Submitted Review

‘The show does not shy from contradiction.’


  • Newcastle Art Gallery • New South Wales

  • 12 February—17 April 2021

  • Erin McFadyen • Published 16 February 2021

On Void’s opening day at the Newcastle Art Gallery, curator Emily McDaniels shared that she’d been percolating the project for some eight years. Perhaps this long gestation has something to do with the — ironic — conceptual breadth of the show.

Here, the void is imagined as anything but lack. Rather, we have it as a pluralistic conceptual ground, through which artists think their relations with Country, in the country we now call Australia.

The void can be historical; in James Tylor’s photographic images, with their obstinate refusal to give all of their information away, we see reflected the effects of colonial violence upon historical memory and the archive. The void can be temporal; Pepai Jangala Carroll’s Yumari (2018) emerges from the artist’s return, after 40 years, to the Country of his father and grandmother. The void can be about unknowing, or about a refusal to disclose information. Hayley Millar-Baker’s Meeyn Meerreeng (Country at Night) (2017) encloses 71 rocks in black varnish, concealing their stories from the audience, and keeping threatened Country and culture safe.

It’s refreshing, on territory which can tend toward the esoteric, to also see work which engages with the notion of the void in a more forwardly formal manner. Jonathan Jones’s video work dhawin-dyuray (axe-having) (2015) has us walk the void between two screens, while Josephine and Jennifer Wurrukidj’s Mimih spirt carvings picture creatures which reside in rock crevices in Western Arnhem Land.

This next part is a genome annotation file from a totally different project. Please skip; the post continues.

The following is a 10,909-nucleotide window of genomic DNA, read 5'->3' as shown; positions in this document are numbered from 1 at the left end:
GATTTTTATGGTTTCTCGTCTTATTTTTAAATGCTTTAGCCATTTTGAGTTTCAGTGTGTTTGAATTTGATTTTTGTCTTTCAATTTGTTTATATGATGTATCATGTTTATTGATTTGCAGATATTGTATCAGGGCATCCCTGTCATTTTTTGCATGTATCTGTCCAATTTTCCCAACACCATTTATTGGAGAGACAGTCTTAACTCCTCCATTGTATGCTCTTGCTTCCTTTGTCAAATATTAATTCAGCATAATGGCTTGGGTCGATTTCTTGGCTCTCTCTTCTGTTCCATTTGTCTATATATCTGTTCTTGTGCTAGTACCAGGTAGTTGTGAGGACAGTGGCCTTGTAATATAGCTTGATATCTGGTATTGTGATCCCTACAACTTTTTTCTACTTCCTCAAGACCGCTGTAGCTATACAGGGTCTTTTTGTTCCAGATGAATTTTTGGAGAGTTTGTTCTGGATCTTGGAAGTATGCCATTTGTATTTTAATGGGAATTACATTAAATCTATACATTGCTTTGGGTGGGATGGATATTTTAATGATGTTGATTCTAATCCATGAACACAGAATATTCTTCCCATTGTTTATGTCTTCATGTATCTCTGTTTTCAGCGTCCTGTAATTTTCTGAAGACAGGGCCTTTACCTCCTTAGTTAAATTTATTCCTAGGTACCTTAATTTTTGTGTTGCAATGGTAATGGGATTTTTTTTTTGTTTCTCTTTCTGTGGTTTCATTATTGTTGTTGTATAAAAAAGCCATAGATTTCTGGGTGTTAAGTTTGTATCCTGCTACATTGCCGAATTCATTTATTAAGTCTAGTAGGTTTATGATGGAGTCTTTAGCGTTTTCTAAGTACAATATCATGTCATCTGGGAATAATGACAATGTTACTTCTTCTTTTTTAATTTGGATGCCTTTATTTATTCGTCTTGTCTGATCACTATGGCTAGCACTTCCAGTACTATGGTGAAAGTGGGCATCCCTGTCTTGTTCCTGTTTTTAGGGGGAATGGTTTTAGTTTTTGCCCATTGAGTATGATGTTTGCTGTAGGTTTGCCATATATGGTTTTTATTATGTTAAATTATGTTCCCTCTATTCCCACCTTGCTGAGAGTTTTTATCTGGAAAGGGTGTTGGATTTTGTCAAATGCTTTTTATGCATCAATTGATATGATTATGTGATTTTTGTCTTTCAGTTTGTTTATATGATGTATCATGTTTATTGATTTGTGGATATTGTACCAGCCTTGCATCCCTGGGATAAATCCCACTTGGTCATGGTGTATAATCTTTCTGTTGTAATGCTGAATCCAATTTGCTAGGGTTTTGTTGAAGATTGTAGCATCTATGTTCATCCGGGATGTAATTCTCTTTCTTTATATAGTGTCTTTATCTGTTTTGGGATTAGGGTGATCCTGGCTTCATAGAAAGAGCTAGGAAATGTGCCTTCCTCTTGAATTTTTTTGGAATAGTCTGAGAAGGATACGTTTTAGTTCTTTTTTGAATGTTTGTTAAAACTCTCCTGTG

The show does not shy from contradiction. There are intrinsic difficulties in working a travelling exhibition in a way which directly engages with the Country it is on each time it moves. So too, is the museum an historical site of colonial violence, and this is a show which certainly uses the master
’s tools — in a way possibly more interesting than simply refusing them would have been. Void doesn’t dismantle the master’s house so much as compellingly exploring the losses, ambiguities, and possibilities in its ‘empty’ spaces.

Erin McFadyen

Artists including Pepai Jangala Carroll, Jonathan Jones, Mabel Juli, John Mawurndjul AM, Hayley Millar-Baker, Mick Namarari Tjapaltjarri, Mr R Peters, Doreen Reid Nakamarra, Andy Snelgar, Dr. Thancoupie Gloria Fletcher AO, Freddie Timms, James Tylor, Jennifer Wurrkidj, and Josephine Wurrkidj.
Image 1: James Tylor. Image 2: John Mawurndjul. Image 3: Hayley Millar Baker. Image 4: Mabel Juli.